Two amateur divers received Australia’s one of the most prestigious awards on Friday after they volunteered in what they thought was a hopeless mission to rescue 12 boys and their soccer coach from a flooded cave in Thailand.
Anesthetist Richard Harris and his friend Craig Challen, a retired veterinarian, were given Australian of the Year Award 2019 in a ceremony at the national capital Canberra on the eve of Australia’s national day.
“A lot’s been said about this little adventure that we’ve had, but the bottom line for me is that there are 13 families that have still got their sons they wouldn’t have if we hadn’t been there as part of that group,” Challen said. “That’s what floats my boat.”
The two heroes said they didn’t believe all the 13 team members would emerge alive after being trapped in the cave for two weeks.
“It was the best-worst plan that we had. I had no confidence at all that it was going to work and that the children could survive,” Harris said.
The soccer team members thanked the men in a video message, saying: “We love you. All the best.”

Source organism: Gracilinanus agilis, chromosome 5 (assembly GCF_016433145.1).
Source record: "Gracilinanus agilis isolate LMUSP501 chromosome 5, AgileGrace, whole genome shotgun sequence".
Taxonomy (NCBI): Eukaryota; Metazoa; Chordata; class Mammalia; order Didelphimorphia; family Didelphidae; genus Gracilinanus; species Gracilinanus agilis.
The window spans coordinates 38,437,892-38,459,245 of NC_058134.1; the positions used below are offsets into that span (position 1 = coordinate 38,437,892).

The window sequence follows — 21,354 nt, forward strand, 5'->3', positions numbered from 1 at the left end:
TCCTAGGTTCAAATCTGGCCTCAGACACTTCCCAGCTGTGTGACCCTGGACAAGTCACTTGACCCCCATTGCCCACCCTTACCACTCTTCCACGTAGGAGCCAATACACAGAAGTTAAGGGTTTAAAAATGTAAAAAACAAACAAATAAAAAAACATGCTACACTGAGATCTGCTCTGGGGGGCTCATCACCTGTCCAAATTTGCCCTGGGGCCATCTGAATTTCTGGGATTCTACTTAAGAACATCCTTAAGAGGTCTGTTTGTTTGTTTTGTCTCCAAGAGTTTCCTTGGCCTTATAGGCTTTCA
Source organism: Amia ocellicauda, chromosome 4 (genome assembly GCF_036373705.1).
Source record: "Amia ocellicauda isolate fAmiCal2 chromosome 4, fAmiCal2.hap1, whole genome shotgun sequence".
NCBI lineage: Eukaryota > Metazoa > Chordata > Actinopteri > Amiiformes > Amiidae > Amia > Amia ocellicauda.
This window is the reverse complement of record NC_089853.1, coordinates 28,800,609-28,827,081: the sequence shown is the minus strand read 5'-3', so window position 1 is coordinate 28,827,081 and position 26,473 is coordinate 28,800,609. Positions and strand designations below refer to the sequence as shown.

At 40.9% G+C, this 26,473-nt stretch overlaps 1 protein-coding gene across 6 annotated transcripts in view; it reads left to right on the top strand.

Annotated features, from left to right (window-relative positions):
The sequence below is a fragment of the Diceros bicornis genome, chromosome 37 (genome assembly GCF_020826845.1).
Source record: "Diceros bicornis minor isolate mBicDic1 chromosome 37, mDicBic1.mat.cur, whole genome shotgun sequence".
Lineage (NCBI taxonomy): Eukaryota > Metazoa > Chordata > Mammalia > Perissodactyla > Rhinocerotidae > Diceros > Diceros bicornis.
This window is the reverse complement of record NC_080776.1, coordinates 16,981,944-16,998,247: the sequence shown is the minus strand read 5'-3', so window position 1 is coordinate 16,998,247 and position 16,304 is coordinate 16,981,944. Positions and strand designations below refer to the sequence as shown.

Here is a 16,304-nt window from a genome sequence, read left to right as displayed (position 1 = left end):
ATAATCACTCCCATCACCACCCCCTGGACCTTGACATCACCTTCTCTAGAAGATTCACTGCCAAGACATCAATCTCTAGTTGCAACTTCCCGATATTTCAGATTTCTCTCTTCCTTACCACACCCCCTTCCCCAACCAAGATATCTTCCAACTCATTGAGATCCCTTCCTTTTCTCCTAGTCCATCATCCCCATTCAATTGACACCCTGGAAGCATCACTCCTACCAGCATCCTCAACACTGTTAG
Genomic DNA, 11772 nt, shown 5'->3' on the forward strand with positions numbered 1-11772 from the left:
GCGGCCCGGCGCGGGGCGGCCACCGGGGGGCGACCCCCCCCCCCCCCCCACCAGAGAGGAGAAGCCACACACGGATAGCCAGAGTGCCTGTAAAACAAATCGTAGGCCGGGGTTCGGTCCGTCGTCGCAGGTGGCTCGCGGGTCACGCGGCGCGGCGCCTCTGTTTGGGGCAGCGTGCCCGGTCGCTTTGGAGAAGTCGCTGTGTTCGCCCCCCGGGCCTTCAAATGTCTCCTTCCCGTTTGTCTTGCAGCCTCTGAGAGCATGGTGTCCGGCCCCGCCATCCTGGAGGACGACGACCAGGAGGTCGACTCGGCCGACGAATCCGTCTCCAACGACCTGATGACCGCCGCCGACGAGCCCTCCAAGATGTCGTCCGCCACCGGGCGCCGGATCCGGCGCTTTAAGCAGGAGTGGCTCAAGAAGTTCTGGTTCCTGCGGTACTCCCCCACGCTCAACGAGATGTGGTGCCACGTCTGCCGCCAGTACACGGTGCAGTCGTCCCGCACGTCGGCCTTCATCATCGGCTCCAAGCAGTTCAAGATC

The video brought the men to tears, who said it was the first time they communicated with the boys since the rescue.
The rescue operation of the boys captured international attention after they entered the cave on June 23 for a short exploration, but a flood soon blocked the exit, forcing them to retreat deeper inside the cave.
Harris and Challen joined the rescue operation on July 6 and reached the boys the next day.
Harris sedated the team and began the extraction from the cave. His medical expertise was the key in getting the boys out as he examined the health of everyone trapped inside the cave and remained there the last boy was rescued.
Challen, meanwhile, played a leading role in the operation due to his technical expertise. He worked long 10-12 hours every day to swim the children one-by-one through pitch-dark and flooded passageways.
This isn’t the first time the pair received awards for their bravery. Weeks after the rescue, they were awarded the Star of Courage, which is the second-highest civilian bravery decoration in the Australian honors system.
Harris said he will use his title to inspire children to build their character by testing their limits outdoors.
“I do fear for kids today who living in a risk-averse society will not learn to challenge themselves and to earn the grazed knees and stubbed toes that really are necessary to build resilience and confidence,” he said.
“You might think it’s strange that having just rescued some kids from a cave, that I would like to promote kids to come under ground,” he added.
The Associated Press contributed to this report.